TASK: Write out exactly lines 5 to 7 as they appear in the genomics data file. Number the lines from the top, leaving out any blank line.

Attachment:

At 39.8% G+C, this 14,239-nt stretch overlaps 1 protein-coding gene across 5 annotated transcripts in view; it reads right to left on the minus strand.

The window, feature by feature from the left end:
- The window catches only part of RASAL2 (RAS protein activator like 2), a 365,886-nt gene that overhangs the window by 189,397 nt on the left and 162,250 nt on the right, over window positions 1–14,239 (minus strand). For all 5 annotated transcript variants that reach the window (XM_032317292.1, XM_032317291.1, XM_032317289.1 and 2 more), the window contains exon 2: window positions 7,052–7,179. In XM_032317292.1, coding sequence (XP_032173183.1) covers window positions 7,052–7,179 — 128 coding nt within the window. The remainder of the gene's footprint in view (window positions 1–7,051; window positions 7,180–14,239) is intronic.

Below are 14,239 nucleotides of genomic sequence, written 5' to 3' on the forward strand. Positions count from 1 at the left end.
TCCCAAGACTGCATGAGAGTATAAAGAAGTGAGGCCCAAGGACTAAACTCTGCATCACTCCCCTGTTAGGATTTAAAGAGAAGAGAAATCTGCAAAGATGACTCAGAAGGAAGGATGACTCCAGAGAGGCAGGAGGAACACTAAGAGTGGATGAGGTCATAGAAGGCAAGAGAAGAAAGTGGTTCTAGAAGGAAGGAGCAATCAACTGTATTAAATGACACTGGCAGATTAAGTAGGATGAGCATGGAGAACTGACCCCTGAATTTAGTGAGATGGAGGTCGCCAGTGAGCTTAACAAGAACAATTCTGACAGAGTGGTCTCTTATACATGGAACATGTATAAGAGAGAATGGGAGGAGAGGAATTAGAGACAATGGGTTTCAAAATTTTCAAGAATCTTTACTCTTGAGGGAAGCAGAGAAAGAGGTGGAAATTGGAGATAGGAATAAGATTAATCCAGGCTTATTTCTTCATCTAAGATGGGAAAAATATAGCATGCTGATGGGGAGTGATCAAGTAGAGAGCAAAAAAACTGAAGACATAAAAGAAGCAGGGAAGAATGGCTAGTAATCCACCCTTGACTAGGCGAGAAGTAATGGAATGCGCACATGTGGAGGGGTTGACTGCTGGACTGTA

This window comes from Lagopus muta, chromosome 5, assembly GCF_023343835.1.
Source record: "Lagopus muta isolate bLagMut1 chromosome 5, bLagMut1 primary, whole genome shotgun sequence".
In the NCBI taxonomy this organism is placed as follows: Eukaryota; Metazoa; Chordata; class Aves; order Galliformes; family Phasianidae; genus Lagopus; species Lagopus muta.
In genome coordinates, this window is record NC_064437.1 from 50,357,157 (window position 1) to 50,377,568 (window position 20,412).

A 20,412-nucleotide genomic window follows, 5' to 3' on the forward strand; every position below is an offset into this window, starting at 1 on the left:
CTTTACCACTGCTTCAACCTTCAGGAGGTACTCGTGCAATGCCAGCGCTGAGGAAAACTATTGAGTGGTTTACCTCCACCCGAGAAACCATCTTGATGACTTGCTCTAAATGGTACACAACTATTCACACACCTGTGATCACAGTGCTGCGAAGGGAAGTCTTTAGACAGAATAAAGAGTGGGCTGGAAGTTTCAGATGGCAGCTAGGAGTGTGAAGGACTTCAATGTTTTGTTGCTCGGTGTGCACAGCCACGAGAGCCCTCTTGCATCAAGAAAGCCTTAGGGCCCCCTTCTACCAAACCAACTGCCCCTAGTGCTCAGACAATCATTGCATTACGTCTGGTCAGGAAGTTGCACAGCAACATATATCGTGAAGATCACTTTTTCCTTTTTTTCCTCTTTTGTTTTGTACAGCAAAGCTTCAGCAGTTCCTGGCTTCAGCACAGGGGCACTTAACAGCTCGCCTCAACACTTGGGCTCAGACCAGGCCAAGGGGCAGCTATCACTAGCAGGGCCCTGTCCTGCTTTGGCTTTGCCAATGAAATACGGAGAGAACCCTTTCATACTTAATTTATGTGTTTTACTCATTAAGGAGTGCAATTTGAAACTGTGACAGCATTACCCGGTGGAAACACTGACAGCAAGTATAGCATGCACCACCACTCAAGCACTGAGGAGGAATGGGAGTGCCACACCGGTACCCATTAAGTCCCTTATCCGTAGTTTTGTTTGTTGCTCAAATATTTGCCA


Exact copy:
TCCCAAGACTGCATGAGAGTATAAAGAAGTGAGGCCCAAGGACTAAACTCTGCATCACTCCCCTGTTAGGATTTAAAGAGAAGAGAAATCTGCAAAGATGACTCAGAAGGAAGGATGACTCCAGAGAGGCAGGAGGAACACTAAGAGTGGATGAGGTCATAGAAGGCAAGAGAAGAAAGTGGTTCTAGAAGGAAGGAGCAATCAACTGTATTAAATGACACTGGCAGATTAAGTAGGATGAGCATGGAGAACTGACCCCTGAATTTAGTGAGATGGAGGTCGCCAGTGAGCTTAACAAGAACAATTCTGACAGAGTGGTCTCTTATACATGGAACATGTATAAGAGAGAATGGGAGGAGAGGAATTAGAGACAATGGGTTTCAAAATTTTCAAGAATCTTTACTCTTGAGGGAAGCAGAGAAAGAGGTGGAAATTGGAGATAGGAATAAGATTAATCCAGGCTTATTTCTTCATCTAAGATGGGAAAAATATAGCATGCTGATGGGGAGTGATCAAGTAGAGAGCAAAAAAACTGAAGACATAAAAGAAGCAGGGAAGAATGGCTAGTAATCCACCCTTGACTAGGCGAGAAGTAATGGAATGCGCACATGTGGAGGGGTTGACTGCTGGACTGTA

This window comes from Lagopus muta, chromosome 5, assembly GCF_023343835.1.
Source record: "Lagopus muta isolate bLagMut1 chromosome 5, bLagMut1 primary, whole genome shotgun sequence".